On this day in legal history the landmark Supreme Court decision of Sweatt v. Painter was decided.
In 1946, Heman Marion Sweatt, an African American man, applied to the all-white University of Texas School of Law but was denied admission based on his race. This decision was made in accordance with the segregated policy outlined in Article VII, Section 7 of the Texas Constitution. Sweatt took legal action with the support of the NAACP, seeking enrollment at the university. Initially, a temporary law school called the School of Law of the Texas State University for Negroes was established for black students. It provided access to resources such as the Texas Supreme Court library and had faculty members from the University of Texas School of Law. Sweatt's case was dismissed by a state court after the black law school was established. However, Sweatt appealed to the United States Supreme Court, arguing that the Texas admissions system violated the Equal Protection Clause of the Fourteenth Amendment. On June 5, 1950, the Supreme Court ruled that in states where white students had access to graduate and professional schools while black students did not, black students must be admitted to the white institutions. This decision led to Sweatt's admission to the University of Texas School of Law, along with the enrollment of other black students in subsequent years. The impact of the case was limited to graduate and professional programs at the University of Texas, as black undergraduate students were still not admitted, although graduate students could take undergraduate courses if necessary for their program.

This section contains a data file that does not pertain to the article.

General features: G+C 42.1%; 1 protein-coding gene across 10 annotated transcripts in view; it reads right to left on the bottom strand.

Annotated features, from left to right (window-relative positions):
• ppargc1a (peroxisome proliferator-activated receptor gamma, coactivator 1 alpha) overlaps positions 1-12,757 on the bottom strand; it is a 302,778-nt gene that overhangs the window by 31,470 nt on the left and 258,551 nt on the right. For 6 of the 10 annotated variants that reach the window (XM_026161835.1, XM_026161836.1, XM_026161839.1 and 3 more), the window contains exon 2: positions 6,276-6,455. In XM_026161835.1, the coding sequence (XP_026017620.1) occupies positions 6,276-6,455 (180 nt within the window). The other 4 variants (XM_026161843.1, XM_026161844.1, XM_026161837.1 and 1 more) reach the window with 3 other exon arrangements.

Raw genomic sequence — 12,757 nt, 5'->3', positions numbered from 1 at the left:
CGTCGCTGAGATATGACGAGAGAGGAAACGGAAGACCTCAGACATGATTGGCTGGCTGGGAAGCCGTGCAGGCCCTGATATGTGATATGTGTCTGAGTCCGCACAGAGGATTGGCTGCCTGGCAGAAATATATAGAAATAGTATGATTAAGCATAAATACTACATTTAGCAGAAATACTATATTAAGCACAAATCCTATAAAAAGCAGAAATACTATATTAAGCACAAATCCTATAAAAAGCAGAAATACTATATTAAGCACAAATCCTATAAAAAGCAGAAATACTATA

With Sweatt v. Painter and another case, McLaurin v. Oklahoma State Regents for Higher Education, the Supreme Court began the long process of overturning the separate but equal doctrine in public education–first by requiring graduate and professional schools to admit black students.
Law school applications in the United States have returned to normalcy after the pandemic-induced surge in 2021. The number of applicants has decreased for the second consecutive year, indicating that the previous year's increase was an anomaly attributed to COVID-19. As of Thursday, law school applicants were down by 2.4% compared to the previous year. The Law School Admission Council expects the national applicant pool for this cycle to be slightly smaller than the year before, which was already 12% smaller than in 2021. The decrease in applications aligns with the trend of the past five years, where the number of applicants remained relatively consistent. The increase in applications in 2021 was attributed to various factors, including the disruption of the job market for college graduates caused by the pandemic, protests over racial inequality, and the political climate. The pool of law school applicants continues to become more diverse, with applicants of color comprising 46.5% of the current pool.